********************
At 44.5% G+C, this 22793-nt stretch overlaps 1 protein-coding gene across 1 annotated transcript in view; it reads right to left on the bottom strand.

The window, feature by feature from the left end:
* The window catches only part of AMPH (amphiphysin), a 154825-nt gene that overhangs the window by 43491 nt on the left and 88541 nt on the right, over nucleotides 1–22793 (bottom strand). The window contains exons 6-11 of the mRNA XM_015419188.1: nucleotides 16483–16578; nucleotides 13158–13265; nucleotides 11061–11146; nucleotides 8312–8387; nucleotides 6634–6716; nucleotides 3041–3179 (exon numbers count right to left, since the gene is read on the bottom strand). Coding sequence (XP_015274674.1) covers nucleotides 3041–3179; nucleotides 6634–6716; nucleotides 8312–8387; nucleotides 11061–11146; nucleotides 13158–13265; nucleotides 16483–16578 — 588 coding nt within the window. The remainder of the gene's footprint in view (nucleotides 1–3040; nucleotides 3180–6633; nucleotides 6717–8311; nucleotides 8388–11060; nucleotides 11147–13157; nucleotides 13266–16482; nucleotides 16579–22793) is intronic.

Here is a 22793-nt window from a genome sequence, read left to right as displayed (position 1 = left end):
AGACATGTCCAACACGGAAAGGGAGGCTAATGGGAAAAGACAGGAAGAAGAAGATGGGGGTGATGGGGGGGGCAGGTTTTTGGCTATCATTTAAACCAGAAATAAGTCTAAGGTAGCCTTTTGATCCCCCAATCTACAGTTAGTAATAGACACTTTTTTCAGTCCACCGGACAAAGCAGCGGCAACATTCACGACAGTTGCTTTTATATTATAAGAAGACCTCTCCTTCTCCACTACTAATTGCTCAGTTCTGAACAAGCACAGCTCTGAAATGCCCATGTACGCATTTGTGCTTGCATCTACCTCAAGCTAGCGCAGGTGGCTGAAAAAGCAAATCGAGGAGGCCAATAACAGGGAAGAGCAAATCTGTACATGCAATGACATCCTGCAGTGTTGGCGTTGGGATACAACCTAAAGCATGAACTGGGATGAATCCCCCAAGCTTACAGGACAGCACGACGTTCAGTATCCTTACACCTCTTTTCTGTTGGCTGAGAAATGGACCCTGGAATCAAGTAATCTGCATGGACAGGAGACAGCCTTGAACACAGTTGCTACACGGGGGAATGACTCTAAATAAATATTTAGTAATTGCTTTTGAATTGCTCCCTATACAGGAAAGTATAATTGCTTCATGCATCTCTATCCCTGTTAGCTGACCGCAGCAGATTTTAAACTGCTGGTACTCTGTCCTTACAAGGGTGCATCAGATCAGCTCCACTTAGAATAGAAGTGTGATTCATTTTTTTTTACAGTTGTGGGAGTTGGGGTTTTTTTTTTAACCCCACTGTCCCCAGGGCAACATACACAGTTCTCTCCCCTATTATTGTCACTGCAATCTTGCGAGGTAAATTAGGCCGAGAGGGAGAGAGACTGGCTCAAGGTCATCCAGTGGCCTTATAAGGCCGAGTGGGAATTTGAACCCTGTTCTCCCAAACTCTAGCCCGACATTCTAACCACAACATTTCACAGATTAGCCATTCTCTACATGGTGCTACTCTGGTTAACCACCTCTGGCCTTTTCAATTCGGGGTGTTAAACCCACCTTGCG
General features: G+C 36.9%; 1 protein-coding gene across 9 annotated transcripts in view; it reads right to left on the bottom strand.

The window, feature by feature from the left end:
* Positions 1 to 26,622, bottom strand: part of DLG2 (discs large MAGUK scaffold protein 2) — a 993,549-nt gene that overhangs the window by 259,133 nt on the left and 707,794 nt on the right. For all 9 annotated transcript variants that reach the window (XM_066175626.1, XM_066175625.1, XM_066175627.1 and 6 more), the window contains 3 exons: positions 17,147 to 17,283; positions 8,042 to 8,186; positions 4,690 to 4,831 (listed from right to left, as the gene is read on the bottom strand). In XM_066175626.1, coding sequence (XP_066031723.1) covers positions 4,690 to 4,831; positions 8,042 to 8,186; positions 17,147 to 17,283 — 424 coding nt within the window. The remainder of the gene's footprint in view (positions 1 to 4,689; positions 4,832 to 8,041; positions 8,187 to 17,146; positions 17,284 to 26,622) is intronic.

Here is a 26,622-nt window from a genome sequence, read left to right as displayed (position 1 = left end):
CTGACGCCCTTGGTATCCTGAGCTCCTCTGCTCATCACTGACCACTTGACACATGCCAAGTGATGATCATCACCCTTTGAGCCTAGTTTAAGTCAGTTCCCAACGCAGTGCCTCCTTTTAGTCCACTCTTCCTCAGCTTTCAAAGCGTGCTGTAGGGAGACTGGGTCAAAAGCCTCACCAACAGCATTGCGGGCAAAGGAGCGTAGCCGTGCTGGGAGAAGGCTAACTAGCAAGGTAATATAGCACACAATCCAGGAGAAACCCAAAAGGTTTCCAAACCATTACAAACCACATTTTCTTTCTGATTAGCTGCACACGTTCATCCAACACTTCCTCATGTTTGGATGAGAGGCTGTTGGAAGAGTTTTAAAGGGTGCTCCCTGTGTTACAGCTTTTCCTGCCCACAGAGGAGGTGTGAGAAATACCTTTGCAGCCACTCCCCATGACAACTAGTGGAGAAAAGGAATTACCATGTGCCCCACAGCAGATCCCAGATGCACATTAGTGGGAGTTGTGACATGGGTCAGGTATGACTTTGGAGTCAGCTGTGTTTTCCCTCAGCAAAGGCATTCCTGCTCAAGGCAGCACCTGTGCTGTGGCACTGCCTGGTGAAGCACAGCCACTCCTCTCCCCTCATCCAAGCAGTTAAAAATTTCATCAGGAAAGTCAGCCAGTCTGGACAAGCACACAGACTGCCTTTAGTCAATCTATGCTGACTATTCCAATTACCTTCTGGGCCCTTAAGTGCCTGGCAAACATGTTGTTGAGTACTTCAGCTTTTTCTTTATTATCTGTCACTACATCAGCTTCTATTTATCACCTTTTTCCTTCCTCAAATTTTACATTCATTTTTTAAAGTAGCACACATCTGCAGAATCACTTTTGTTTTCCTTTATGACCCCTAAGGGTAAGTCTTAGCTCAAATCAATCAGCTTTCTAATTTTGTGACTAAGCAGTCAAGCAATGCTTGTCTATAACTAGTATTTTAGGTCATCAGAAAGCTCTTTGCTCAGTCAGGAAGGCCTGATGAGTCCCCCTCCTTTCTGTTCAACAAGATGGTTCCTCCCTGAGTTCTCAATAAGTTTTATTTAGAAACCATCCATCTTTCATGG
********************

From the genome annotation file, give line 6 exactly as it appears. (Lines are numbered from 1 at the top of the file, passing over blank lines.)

General features: G+C 36.9%; 1 protein-coding gene across 9 annotated transcripts in view; it reads right to left on the bottom strand.